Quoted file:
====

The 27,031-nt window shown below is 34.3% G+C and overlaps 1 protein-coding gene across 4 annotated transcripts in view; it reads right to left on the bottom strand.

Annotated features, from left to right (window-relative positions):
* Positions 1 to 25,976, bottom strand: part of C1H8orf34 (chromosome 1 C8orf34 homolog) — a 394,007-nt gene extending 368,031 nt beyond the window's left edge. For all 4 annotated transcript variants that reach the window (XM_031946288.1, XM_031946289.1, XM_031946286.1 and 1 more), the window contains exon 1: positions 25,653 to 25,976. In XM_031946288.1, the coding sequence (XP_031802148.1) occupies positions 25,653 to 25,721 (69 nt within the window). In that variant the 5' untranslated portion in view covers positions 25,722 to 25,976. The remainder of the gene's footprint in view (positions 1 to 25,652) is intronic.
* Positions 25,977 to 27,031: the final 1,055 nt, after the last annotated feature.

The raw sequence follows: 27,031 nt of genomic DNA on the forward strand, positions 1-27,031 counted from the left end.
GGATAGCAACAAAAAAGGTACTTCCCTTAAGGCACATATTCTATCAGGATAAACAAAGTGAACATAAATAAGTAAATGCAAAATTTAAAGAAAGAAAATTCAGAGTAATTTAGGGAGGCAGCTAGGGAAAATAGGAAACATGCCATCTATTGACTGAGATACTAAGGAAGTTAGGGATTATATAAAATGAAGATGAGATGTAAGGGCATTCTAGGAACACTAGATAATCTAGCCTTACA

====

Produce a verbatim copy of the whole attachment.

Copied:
The 27,031-nt window shown below is 34.3% G+C and overlaps 1 protein-coding gene across 4 annotated transcripts in view; it reads right to left on the bottom strand.

Annotated features, from left to right (window-relative positions):
* Positions 1 to 25,976, bottom strand: part of C1H8orf34 (chromosome 1 C8orf34 homolog) — a 394,007-nt gene extending 368,031 nt beyond the window's left edge. For all 4 annotated transcript variants that reach the window (XM_031946288.1, XM_031946289.1, XM_031946286.1 and 1 more), the window contains exon 1: positions 25,653 to 25,976. In XM_031946288.1, the coding sequence (XP_031802148.1) occupies positions 25,653 to 25,721 (69 nt within the window). In that variant the 5' untranslated portion in view covers positions 25,722 to 25,976. The remainder of the gene's footprint in view (positions 1 to 25,652) is intronic.
* Positions 25,977 to 27,031: the final 1,055 nt, after the last annotated feature.

The raw sequence follows: 27,031 nt of genomic DNA on the forward strand, positions 1-27,031 counted from the left end.
GGATAGCAACAAAAAAGGTACTTCCCTTAAGGCACATATTCTATCAGGATAAACAAAGTGAACATAAATAAGTAAATGCAAAATTTAAAGAAAGAAAATTCAGAGTAATTTAGGGAGGCAGCTAGGGAAAATAGGAAACATGCCATCTATTGACTGAGATACTAAGGAAGTTAGGGATTATATAAAATGAAGATGAGATGTAAGGGCATTCTAGGAACACTAGATAATCTAGCCTTACA